A black Angus cow on a farm in central western NSW, Australia, from iStock

China’s meat import bans – let’s put them into context

May 27, 2020

Editor’s Note: Justin Webb is a farmer, and the co-founder and executive chairman of AgriWebb, an Australian digital livestock technology. Here he writes about China’s recent ban on Australian meat exports.


According to the headlines, a new challenge has risen for our agriculture industry, with China suspending Australian beef exports as trade barriers escalate. However, these bans need to be placed into context.

We’ve faced far larger challenges than this before. Throughout economic downturns, decades of drought, devastating fires, and the unprecedented Covid-19 crisis, farming has had to continually adapt. Due to this adaptation farming remains a vital industry, both for the economic benefits it brings, and the very fact that it feeds our population. 

In the case of China’s latest moves, it’s important to take a step back, consider the core issue and also look at the solutions available to us.

In reality, China has only named four abattoirs (three in Queensland and one in New South Wales) in the ban. This equals less than 35% of the livestock exported to China


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The outlook for global beef consumption is positive, largely underpinned by growth in population and household wealth growth. Currently, our total livestock export market is valued at $1.66 billion a year, with roughly 30% continual year-on-year growth. Although we only produce 4% of global beef, our produce accounts for around 16% of world trade, and we have consistently been one of the top three largest exporters for several decades. 

In other words, Australia is the second-largest exporter of beef and the largest of lamb, worth over $13 billion and although China is an important trade partner and one we want to keep on our side, it’s not our only partner.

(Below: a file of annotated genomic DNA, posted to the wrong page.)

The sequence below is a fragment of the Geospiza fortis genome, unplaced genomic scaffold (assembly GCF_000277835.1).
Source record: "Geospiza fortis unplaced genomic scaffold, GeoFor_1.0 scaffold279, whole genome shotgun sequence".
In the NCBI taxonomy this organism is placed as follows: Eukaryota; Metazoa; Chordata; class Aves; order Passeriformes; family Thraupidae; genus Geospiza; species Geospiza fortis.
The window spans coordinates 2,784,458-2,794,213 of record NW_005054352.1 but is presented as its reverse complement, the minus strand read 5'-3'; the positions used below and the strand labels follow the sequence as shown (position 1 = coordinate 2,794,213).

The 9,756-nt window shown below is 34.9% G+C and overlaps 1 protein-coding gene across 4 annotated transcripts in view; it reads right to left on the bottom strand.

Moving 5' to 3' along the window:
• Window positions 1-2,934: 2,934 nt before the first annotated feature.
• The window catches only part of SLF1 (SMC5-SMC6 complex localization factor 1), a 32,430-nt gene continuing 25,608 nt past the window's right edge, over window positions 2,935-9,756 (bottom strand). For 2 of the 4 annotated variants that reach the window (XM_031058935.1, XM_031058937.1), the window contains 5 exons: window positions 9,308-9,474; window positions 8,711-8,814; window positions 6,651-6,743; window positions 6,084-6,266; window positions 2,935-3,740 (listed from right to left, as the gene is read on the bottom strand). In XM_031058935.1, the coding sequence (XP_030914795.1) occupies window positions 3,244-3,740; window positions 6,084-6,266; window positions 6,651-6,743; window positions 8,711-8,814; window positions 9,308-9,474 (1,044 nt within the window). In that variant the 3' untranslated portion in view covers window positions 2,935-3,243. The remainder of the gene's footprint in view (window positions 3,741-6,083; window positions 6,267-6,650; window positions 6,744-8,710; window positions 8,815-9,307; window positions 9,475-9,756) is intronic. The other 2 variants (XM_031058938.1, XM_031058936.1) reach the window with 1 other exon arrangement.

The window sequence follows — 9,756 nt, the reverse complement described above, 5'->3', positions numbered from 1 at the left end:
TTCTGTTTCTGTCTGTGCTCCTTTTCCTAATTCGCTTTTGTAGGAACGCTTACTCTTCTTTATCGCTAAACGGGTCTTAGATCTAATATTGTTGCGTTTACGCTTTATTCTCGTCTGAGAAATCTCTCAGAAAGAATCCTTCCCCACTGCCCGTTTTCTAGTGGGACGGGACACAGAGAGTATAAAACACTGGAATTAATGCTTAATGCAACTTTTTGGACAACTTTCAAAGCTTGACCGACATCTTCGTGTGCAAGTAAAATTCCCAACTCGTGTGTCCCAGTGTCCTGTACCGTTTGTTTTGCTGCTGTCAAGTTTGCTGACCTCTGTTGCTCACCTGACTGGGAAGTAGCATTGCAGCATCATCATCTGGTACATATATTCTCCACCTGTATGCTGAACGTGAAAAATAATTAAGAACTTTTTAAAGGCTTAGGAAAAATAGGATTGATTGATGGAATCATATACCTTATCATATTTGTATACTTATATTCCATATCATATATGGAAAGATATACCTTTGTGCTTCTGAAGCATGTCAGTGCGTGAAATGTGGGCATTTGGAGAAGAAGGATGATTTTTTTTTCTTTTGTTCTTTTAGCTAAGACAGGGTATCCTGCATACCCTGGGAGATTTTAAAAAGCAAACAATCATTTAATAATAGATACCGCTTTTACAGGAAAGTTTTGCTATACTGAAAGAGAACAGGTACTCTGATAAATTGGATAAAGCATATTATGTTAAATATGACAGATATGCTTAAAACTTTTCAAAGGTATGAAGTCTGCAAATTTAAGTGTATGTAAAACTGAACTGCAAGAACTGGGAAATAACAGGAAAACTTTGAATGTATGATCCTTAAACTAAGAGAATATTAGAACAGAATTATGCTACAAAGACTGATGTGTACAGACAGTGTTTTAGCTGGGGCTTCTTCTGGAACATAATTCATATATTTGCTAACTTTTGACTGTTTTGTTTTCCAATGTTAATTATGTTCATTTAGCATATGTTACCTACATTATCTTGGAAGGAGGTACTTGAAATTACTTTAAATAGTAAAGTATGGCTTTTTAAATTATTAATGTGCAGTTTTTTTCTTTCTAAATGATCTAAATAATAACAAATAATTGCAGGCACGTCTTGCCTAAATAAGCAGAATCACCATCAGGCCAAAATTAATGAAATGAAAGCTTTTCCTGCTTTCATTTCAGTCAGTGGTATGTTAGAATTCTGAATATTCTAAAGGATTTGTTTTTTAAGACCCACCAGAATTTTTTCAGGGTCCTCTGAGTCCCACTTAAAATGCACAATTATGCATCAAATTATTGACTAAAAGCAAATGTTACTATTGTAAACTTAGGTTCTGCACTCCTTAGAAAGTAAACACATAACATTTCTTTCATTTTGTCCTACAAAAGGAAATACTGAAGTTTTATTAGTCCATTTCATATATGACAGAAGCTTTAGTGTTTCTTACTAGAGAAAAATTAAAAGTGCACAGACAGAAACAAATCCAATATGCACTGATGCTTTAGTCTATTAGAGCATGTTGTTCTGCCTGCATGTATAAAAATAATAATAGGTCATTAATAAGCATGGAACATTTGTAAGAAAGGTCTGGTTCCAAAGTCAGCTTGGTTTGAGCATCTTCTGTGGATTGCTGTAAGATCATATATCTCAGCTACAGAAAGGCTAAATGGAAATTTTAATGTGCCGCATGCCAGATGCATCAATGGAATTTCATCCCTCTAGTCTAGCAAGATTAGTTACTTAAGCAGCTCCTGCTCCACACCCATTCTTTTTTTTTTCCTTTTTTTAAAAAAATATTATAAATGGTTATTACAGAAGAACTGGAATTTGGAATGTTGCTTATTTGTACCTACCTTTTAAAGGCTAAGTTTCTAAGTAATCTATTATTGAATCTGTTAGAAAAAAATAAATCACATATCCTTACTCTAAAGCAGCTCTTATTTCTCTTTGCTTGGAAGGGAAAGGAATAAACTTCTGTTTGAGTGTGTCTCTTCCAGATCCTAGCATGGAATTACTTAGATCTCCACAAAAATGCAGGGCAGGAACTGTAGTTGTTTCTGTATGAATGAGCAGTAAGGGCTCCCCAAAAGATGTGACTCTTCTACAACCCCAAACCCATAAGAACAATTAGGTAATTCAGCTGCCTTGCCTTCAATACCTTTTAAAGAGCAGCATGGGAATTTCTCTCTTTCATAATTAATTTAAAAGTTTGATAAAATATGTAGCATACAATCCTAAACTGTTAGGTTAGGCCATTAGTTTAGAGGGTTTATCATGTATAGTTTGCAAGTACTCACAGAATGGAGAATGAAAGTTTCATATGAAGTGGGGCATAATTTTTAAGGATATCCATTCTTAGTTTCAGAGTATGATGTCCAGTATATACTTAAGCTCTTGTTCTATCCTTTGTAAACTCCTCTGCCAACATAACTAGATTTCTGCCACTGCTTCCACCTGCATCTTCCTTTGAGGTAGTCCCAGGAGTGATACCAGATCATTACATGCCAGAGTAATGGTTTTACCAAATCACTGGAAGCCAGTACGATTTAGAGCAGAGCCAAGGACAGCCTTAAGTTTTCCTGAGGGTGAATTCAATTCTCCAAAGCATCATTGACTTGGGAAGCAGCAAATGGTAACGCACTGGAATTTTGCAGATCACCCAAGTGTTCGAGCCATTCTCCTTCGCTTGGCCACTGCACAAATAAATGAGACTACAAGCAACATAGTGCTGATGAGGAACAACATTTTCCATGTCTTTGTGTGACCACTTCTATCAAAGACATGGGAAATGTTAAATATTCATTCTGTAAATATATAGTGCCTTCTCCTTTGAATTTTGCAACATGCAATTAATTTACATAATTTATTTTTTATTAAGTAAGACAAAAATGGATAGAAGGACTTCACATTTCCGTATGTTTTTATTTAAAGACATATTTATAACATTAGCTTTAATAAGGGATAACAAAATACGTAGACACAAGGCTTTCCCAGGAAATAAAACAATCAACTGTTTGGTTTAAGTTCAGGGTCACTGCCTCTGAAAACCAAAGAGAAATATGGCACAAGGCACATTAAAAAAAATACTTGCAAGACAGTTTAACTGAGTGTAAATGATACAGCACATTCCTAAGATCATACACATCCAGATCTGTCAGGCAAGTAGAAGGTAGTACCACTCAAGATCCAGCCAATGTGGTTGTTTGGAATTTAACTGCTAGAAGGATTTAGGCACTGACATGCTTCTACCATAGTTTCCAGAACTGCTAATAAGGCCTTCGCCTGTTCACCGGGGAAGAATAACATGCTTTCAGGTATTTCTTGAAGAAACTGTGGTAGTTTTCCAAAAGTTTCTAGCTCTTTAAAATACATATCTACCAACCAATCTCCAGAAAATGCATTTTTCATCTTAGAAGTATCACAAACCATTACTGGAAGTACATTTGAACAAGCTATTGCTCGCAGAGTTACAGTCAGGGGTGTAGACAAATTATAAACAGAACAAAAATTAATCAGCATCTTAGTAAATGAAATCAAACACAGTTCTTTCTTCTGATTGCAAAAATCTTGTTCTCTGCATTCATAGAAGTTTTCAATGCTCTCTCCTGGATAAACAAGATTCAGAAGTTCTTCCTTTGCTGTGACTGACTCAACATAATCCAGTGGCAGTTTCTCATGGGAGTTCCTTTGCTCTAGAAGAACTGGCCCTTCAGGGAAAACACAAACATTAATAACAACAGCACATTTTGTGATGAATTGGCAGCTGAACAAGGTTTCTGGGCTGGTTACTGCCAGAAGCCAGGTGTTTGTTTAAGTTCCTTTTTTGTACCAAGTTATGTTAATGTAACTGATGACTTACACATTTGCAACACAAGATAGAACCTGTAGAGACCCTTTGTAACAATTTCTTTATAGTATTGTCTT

Also, this move is not unprecedented. In 2017, China banned imports from six Australian meatworks, including the four processors caught up in the latest ban, along with Australian Country Choice and Thomas Foods. These latest bans should be seen as another bump in the road, not a roadblock. It’s also an opportunity for us to address the core issue: traceability.

There are competing stories regarding the exact reasons why these bans are in place, but China claims the bans are in response to poor meat labelling and certification. These issues can largely be solved by ensuring traceability. And with technology that’s readily available, this is something we can provide sooner rather than later.

By establishing a true digital record of on-farm production data rather than just passive monitoring, we can show the full journey that livestock and meat has been through before reaching its end destination, assuaging any biosecurity concerns. This will ensure that we can prove the high quality of the product we sell, therefore enabling us to continue being able to charge a premium. Digitising primary production records won’t just enable robust traceability to help Australian farmers continue export globally, it will also help reassure consumers at home that their meat is safe.

These moves by China should serve as a wake-up call to our farmers and our government. Australia needs to do all it can to continue to showcase our commitment to high-quality products and secure supply chains, especially in times of crisis like today.

We can achieve this by investing in and using the latest technology to empower our farmers and provide them with the necessary tools, to maintain our global reputation as a producer of top quality meat. 

Taking these steps will not only enable us to repair relationships with existing partners but also forge new ones and grow the economic benefits that our livestock industry brings to this country.

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